The Orpheus Institute celebrates 20 years of artistic research in music
Artistic research has come of age, and with it the Orpheus Institute. Founded twenty years ago, the Institute’s purpose from the start has been to pursue research through the practice of musicians. The Orpheus Institute is of the same generation as the field it was established to explore.
Like many young adults, artistic research and its structures are still constructing their identity within a wider world. How have they developed? How will they mature? How can they negotiate relationships with institutions, disciplines, and bodies of theory and yet retain the essence of their work—the critical perspective of the artist? In the last two decades there have been major changes in the dynamics and structures of culture, its institutions and constituencies. How can artistic research maintain a productive dialectic between its potential status as a discipline and its core as radical practice?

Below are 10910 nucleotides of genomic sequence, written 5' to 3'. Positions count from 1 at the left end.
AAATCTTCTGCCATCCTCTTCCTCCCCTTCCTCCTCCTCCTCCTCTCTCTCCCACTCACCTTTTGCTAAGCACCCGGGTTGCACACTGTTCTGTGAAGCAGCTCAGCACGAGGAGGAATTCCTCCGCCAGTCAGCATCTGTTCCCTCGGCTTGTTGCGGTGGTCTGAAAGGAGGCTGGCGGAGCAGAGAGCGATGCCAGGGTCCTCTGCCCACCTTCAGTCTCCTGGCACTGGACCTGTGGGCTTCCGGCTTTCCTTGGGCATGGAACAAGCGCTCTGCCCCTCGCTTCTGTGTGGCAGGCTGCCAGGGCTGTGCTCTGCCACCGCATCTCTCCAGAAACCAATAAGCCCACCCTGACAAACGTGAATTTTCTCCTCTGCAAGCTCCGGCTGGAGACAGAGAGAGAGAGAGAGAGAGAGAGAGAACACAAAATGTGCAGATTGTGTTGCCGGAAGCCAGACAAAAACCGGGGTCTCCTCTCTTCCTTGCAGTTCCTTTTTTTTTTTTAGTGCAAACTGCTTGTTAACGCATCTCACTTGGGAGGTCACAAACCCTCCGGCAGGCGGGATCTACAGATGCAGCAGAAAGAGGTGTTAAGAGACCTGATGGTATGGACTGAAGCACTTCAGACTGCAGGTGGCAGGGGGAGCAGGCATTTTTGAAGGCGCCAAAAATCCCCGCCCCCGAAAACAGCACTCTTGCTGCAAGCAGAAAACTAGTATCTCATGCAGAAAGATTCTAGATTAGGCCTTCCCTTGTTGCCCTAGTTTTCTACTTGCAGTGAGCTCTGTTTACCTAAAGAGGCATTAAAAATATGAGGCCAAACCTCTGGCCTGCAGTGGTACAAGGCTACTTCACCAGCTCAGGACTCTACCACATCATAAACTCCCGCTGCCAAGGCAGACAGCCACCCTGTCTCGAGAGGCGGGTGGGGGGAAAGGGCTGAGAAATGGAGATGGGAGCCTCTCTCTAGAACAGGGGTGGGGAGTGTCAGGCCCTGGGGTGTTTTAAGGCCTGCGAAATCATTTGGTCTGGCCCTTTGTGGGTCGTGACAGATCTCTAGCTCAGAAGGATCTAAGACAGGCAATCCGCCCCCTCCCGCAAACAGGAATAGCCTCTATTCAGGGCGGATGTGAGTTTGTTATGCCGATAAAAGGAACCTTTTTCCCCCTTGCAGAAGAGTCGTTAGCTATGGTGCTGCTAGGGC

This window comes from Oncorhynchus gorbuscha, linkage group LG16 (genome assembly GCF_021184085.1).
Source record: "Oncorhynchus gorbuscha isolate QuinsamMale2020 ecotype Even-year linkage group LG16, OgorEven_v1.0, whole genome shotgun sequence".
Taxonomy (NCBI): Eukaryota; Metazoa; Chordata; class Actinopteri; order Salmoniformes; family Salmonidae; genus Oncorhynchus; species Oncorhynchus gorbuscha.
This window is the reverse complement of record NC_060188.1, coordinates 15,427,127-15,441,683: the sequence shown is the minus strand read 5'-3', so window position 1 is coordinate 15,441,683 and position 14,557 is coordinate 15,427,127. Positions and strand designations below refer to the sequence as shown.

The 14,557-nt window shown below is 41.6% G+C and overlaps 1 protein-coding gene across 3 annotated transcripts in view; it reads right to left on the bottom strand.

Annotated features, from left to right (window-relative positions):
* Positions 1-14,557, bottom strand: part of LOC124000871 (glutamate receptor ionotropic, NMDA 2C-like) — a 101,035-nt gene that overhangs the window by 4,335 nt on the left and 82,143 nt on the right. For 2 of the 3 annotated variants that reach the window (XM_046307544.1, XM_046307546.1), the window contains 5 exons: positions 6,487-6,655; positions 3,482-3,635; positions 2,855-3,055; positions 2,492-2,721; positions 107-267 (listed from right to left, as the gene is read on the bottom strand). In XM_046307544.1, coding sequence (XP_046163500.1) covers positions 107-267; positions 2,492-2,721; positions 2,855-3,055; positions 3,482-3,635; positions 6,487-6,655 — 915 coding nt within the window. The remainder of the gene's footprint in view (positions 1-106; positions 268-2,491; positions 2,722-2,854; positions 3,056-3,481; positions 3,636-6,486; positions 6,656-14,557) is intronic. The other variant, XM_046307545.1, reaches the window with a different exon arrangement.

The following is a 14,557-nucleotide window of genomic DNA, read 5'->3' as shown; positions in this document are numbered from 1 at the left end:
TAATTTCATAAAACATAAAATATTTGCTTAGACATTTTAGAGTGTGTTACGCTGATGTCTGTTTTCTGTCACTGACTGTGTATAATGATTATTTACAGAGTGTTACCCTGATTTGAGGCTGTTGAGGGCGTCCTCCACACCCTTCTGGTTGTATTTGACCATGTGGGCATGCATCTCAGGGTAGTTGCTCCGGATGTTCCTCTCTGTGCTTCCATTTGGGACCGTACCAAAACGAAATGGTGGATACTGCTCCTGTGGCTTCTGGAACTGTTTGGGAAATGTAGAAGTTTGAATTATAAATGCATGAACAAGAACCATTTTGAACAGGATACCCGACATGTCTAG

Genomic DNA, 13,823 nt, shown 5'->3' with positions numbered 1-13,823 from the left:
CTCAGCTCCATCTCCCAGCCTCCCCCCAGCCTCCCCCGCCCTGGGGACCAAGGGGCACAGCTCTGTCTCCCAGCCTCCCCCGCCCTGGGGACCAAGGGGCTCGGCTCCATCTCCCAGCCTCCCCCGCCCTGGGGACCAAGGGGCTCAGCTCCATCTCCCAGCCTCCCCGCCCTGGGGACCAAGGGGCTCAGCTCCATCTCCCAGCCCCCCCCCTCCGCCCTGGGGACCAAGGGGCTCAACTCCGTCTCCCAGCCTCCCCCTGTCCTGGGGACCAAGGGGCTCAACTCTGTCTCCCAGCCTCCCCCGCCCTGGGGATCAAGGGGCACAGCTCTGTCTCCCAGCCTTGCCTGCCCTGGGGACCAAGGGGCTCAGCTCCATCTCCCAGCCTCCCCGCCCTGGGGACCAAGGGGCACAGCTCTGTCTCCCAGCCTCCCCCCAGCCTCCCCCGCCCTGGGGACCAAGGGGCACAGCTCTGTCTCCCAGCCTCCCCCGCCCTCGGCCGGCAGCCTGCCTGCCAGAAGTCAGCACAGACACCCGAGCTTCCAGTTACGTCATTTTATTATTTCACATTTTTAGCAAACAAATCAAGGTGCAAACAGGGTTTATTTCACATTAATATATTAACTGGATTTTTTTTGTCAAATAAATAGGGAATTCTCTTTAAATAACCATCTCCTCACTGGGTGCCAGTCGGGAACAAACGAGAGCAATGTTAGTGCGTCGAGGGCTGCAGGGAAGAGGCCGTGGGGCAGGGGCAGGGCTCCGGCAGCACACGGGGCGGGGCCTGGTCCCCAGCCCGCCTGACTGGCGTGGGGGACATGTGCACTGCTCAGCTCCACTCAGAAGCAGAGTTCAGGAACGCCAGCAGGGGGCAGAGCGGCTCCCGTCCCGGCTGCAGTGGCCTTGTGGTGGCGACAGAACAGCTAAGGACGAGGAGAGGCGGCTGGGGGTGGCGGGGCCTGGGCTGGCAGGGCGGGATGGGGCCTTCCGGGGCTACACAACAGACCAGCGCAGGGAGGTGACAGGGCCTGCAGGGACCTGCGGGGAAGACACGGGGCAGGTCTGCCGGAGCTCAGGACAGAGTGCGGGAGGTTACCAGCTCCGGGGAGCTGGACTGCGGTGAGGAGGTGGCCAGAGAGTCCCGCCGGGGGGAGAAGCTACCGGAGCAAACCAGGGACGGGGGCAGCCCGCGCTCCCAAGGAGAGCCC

These and related questions are the threads woven through this collection of essays and assessments by present and past members of the Orpheus community—researchers, scholars, administrators, advisors. Together and separately they weave a tapestry of past accomplishments, current research, and future perspectives. They celebrate the twentieth anniversary of Orpheus not with congratulations but with challenges and questions—a job for research, a job for the Institute, a job for the future.
The wide range of contributors to this volume includes practitioner-researchers, theorists, and academic leaders from institutions at the forefront of artistic research in music.
Tom Beghin (Orpheus Institute, Ghent), Paulo de Assis (Orpheus Institute, Ghent), Leonella Grasso Caprioli (Conservatorio di Vicenza), Jonathan Impett (Orpheus Institute, Ghent), Esa Kirkkopelto (University of the Arts, Helsinki), Kari Kurkela (University of the Arts, Helsinki), Susan Melrose (Middlesex University, London), Stefan Östersjö (Orpheus Institute, Ghent), Gertrud Sandqvist (Malmö Art Academy), Huib Schippers, Vanessa Tomlinson, Paul Draper (Queensland Conservatorium Research Centre, Griffith University), Luk Vaes (Orpheus Institute, Ghent), Janneke Wesseling/ Kitty Zijlmans (Leiden University)